The restoration of Donald Campbell’s record-breaking hydroplane, Bluebird, is complete thanks to AkzoNobel and its marine brand, International, which supplied the project with Perfection Pro paint in the vessel’s original shade of blue.
“We spent 10 years being supplied with samples of nearly, but not-quite versions of Bluebird blue, RAL 5009, however it wasn’t until we uncorked our tins of Perfection Pro that we actually clapped eyes on her true colour. Now that was impressive,” said Bluebird restoration project leader, Bill Smith.
Bluebird crashed on Coniston Water in 1967. Decades later, diver and enthusiast Smith took a keen interest in the story and conducted extensive searches over a period of four years. He located and salvaged the wreckage in 2001. Together with a team of volunteers, Smith restored Bluebird at a workshop in the northeast of England.
The hydroplane was blasted and coated with AkzoNobel’s International Interzinc 72 protective coating and Interpon 610 TGIC-free polyester powder coating. The bodywork was rebuilt and completed using Cromadex 903 Etch Primer, Cromadex 750 Grey Primer and International Perfection Pro yacht topcoat.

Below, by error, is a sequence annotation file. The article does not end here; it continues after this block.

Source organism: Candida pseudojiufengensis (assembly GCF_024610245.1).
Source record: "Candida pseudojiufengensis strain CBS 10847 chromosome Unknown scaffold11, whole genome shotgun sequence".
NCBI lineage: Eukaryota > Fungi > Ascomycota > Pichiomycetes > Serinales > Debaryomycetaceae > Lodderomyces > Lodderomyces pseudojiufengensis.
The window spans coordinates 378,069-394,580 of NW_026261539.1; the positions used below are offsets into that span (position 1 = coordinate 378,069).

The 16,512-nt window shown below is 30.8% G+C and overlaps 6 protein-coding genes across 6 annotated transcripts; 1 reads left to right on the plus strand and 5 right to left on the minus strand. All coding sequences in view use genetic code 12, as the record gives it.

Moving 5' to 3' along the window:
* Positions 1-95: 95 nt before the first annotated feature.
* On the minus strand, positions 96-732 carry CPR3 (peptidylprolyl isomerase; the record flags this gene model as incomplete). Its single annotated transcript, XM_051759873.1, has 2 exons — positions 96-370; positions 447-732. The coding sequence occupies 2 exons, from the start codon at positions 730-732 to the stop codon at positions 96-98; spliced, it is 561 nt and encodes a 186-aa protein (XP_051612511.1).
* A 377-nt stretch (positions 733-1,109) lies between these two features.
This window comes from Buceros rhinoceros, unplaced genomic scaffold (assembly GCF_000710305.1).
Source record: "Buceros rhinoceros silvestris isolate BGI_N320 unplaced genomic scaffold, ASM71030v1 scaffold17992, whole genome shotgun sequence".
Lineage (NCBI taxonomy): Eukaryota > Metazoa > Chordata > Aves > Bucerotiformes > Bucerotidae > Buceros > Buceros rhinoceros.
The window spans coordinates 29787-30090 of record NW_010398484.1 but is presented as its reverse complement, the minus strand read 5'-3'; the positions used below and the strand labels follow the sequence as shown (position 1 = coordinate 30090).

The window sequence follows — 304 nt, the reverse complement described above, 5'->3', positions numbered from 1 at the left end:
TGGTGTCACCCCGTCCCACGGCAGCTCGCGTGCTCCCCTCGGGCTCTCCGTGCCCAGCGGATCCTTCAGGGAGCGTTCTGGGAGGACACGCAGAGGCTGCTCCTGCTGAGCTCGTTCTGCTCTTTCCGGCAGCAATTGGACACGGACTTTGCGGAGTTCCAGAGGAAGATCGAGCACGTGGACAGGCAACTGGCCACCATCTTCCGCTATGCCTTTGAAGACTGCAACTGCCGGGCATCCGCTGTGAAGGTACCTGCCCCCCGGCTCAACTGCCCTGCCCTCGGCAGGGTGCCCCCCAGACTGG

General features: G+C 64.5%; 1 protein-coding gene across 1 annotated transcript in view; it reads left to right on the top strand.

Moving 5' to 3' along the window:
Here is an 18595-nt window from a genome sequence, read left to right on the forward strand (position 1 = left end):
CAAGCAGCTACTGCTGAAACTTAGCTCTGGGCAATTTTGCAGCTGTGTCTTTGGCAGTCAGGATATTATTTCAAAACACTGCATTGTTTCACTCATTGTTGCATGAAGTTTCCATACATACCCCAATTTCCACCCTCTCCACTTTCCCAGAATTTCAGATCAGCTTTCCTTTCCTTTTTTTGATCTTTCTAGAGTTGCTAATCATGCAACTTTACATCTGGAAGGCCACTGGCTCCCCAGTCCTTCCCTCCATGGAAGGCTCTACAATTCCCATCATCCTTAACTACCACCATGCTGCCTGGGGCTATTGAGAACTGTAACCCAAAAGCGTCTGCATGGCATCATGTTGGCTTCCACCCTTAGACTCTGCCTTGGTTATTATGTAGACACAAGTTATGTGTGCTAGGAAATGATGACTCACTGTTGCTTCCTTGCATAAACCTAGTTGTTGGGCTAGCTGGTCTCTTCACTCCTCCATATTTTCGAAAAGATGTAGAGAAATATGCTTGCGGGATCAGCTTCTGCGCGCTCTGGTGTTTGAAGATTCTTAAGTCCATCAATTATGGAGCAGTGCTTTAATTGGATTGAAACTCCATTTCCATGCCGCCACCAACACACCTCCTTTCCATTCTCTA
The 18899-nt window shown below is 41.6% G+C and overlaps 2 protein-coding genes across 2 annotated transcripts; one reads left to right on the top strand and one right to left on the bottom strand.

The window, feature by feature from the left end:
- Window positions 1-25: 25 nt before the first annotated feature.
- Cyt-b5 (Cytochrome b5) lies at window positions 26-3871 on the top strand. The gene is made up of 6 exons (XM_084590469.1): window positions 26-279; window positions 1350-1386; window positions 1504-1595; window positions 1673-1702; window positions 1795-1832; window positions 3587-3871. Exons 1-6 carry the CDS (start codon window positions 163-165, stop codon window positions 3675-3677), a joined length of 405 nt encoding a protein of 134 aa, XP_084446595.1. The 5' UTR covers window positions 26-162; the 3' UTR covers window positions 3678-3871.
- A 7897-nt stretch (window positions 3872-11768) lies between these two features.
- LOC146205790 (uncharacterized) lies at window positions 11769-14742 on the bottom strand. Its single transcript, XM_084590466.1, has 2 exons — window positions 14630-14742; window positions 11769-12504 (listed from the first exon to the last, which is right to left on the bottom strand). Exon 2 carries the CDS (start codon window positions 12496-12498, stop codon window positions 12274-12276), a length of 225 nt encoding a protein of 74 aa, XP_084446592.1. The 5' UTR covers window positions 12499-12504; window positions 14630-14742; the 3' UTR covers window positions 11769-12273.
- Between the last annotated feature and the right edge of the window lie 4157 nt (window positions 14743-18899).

“I’m very proud that we’re able to be part of this incredible restoration project,” said Chris Panton, Area Sales Manager, AkzoNobel Cromadex Newcastle. “The Cromadex team has been a part of the project for several years, supplying various products from AkzoNobel’s extensive portfolio of liquid and powder coatings.”
Fifty years after Campbell died trying to break his own water speed record, Bluebird is making a return to the water this UK summer. The hydroplane will be taken to Loch Fad on the Isle of Bute in Scotland for personnel training in launching, landing, lifting, and piloting, as well as to check for hull leaks. Eventually the team hopes to display the boat at speed on Coniston Water in the Lake District.